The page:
Online simulation to help public understand how diseases spread

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Scientists have created an online simulation to help people understand how individual actions affect the spread of diseases.

In "Simuland: Beat the Epidemic," participants can adjust public behavior such as daily human contact and to see the impact on infection rates, hospital admissions and deaths.

Though it was created in response to COVID-19, the simulation is intended as an education tool only—not for decision-making relevant to the pandemic.

"People are being told to make various behavior changes—from social distancing to extra hand washing—and many might be struggling to understand why," said Professor Dave Hodgson, of the University of Exeter.

"Simuland is intended to show people the link between population-level behavior and the spread of .

"By adjusting the web app's controls and watching the results, people can see the impact of human behavior on a simulated "SimulaVirus' outbreak."

The simulation shows the spread of the disease through a population over time, and ends when no active cases remain.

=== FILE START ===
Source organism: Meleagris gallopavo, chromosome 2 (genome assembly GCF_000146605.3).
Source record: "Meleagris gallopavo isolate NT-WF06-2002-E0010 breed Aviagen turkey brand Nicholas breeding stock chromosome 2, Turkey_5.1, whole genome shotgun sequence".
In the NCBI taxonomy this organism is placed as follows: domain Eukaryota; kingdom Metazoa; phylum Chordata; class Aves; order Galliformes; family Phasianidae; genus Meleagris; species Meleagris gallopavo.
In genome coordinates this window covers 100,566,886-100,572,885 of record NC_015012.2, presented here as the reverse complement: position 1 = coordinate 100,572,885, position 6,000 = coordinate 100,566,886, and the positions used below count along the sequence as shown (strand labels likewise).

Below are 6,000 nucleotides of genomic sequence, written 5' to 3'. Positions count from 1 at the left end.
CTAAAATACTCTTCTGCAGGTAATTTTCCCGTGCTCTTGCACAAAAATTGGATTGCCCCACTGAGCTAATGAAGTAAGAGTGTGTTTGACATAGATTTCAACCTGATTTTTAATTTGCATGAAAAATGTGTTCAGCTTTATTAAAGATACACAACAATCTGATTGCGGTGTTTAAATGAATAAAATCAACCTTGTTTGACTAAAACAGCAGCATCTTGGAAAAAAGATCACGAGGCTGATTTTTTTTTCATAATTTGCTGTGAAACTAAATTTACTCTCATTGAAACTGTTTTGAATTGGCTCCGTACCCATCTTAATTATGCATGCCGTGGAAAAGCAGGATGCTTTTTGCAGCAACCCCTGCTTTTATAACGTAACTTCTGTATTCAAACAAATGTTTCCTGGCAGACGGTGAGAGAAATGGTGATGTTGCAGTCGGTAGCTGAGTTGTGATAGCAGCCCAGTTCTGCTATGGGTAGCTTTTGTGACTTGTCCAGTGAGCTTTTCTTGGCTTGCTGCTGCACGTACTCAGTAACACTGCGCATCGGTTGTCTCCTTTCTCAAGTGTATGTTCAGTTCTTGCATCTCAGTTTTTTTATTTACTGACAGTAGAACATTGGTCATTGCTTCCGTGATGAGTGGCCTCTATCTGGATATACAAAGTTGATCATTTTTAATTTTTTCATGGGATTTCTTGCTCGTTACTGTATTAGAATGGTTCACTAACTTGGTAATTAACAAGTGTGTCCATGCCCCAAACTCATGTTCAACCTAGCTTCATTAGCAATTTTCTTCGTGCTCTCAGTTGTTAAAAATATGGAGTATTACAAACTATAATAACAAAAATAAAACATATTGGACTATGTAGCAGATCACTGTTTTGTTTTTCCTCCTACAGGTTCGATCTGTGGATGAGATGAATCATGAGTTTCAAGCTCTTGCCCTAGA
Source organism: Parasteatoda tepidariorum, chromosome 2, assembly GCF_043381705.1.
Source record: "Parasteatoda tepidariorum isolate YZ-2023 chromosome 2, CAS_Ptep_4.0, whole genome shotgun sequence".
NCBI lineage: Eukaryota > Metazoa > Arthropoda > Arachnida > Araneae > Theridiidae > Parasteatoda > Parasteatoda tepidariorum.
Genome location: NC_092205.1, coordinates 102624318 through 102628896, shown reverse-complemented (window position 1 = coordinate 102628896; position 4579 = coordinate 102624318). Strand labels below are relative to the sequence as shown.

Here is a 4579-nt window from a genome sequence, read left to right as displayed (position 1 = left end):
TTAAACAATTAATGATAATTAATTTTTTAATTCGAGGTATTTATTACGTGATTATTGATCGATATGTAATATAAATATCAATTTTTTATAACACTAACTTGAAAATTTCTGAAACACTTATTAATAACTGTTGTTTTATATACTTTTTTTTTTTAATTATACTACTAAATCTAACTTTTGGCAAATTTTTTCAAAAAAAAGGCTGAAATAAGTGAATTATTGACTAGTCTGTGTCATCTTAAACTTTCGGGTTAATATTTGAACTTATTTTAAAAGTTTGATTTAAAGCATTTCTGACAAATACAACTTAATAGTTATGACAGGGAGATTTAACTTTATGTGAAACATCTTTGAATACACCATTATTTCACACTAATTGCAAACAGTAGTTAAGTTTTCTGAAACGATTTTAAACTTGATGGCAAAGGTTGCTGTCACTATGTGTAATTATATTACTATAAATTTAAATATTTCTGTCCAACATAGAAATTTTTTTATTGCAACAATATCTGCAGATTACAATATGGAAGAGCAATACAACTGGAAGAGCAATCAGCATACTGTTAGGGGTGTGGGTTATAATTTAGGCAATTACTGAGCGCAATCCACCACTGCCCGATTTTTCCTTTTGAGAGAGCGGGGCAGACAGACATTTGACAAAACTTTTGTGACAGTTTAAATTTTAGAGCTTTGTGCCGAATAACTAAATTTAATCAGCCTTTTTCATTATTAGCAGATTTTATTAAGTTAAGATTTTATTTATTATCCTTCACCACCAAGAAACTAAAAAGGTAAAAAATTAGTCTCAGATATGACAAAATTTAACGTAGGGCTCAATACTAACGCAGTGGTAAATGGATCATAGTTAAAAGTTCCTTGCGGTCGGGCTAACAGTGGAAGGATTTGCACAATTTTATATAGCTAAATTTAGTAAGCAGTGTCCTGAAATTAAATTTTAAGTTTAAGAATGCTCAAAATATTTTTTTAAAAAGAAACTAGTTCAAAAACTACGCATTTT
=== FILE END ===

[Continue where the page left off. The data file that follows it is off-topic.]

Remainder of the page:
It is available free online, and includes lesson plans with different resources for home-schooling, schools and universities.

"When the COVID pandemic began, we thought about what we could do," said Professor Hodgson, Director of the Centre for Ecology and Conservation at Exeter's Penryn Campus in Cornwall.

"Members of our research group study wildlife diseases, population biology and social networks.

"The public are now hearing a lot on the news about scientific concepts like infection rates and herd immunity.

"Our simulation brings these concepts together in a simple model of a society of 500 people.

"Using the simulation, people can learn how one public action usually won't be enough—they have to be used in combination."

The collects no from participants, but the researchers will analyze both the outcomes of various approaches on the spread of the virus, and the choices people make when taking part.

More information: Simuland: Beat the Pandemic:

Citation: Online simulation to help public understand how diseases spread (2020, June 1) retrieved 23 May 2024 from
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